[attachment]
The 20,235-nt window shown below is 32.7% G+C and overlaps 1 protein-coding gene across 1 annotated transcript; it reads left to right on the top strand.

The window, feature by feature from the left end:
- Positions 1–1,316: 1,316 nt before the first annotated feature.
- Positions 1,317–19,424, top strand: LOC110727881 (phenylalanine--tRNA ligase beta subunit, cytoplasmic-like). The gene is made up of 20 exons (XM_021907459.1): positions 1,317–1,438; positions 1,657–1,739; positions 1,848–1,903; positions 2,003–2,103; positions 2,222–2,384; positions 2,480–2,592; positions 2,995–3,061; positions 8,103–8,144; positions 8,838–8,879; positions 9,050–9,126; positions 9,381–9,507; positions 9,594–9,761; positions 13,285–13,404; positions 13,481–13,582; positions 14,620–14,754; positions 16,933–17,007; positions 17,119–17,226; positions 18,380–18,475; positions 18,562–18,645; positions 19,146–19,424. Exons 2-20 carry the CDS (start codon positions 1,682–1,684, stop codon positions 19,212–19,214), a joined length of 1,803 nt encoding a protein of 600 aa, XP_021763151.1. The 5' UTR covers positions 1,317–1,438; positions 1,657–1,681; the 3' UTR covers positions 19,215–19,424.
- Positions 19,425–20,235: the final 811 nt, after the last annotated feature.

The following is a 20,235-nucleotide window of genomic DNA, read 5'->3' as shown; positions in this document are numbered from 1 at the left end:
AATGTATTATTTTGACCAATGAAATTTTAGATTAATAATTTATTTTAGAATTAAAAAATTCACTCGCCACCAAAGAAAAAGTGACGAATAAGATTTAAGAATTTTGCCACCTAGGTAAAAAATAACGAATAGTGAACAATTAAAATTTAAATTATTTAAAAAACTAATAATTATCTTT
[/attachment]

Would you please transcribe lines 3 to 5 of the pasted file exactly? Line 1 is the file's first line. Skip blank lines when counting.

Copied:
- Positions 1–1,316: 1,316 nt before the first annotated feature.
- Positions 1,317–19,424, top strand: LOC110727881 (phenylalanine--tRNA ligase beta subunit, cytoplasmic-like). The gene is made up of 20 exons (XM_021907459.1): positions 1,317–1,438; positions 1,657–1,739; positions 1,848–1,903; positions 2,003–2,103; positions 2,222–2,384; positions 2,480–2,592; positions 2,995–3,061; positions 8,103–8,144; positions 8,838–8,879; positions 9,050–9,126; positions 9,381–9,507; positions 9,594–9,761; positions 13,285–13,404; positions 13,481–13,582; positions 14,620–14,754; positions 16,933–17,007; positions 17,119–17,226; positions 18,380–18,475; positions 18,562–18,645; positions 19,146–19,424. Exons 2-20 carry the CDS (start codon positions 1,682–1,684, stop codon positions 19,212–19,214), a joined length of 1,803 nt encoding a protein of 600 aa, XP_021763151.1. The 5' UTR covers positions 1,317–1,438; positions 1,657–1,681; the 3' UTR covers positions 19,215–19,424.
- Positions 19,425–20,235: the final 811 nt, after the last annotated feature.